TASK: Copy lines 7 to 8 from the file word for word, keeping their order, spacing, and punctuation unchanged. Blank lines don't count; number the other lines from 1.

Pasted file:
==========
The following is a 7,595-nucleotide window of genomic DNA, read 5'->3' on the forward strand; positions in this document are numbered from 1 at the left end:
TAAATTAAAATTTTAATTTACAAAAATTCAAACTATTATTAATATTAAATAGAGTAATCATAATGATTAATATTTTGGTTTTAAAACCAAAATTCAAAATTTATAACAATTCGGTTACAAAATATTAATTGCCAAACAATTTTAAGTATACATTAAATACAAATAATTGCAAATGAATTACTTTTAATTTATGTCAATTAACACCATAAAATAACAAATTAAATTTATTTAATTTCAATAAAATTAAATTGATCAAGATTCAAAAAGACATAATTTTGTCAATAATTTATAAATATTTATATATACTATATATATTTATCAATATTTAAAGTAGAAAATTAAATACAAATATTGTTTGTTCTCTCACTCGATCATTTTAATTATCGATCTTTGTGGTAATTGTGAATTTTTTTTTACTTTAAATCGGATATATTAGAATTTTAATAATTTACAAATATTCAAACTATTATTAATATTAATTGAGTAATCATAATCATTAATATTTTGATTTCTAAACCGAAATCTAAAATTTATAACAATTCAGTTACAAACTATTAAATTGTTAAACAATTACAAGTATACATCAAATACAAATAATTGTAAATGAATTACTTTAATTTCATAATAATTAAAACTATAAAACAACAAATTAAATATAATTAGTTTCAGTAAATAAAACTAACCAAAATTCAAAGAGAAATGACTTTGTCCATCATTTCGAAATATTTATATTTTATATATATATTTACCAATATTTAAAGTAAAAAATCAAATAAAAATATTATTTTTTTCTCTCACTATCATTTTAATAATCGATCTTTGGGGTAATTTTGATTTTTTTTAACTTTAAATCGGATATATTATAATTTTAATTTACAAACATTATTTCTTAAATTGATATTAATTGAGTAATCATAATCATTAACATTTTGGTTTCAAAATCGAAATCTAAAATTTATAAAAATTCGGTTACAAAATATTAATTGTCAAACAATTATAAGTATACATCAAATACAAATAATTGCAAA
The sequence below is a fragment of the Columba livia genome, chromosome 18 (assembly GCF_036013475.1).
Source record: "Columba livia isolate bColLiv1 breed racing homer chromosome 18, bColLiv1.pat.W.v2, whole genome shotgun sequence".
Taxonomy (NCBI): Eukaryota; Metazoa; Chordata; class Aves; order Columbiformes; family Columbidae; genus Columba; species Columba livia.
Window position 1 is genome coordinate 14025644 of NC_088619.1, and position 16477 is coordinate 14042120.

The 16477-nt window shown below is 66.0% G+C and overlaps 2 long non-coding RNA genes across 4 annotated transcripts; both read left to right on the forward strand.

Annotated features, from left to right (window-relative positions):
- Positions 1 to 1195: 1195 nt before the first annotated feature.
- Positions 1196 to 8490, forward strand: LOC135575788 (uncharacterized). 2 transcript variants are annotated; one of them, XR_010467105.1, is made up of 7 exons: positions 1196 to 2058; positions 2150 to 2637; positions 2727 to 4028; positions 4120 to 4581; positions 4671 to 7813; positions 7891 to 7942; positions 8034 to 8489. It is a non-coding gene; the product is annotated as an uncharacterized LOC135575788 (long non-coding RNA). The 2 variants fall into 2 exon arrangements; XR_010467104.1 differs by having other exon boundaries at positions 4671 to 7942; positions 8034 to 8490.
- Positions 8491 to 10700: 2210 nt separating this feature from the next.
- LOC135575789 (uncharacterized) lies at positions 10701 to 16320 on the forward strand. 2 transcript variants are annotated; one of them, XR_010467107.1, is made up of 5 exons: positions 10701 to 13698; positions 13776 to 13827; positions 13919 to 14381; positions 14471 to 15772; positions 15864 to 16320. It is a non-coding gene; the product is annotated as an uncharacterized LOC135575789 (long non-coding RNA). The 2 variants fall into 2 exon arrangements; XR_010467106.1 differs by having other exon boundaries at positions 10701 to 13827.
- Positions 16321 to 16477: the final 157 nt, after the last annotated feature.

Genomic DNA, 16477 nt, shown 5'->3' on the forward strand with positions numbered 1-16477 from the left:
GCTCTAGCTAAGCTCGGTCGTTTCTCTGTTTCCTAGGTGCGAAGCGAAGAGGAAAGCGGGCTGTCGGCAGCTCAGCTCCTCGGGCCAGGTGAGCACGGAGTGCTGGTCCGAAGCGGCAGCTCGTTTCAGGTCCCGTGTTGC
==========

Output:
The 16477-nt window shown below is 66.0% G+C and overlaps 2 long non-coding RNA genes across 4 annotated transcripts; both read left to right on the forward strand.

Annotated features, from left to right (window-relative positions):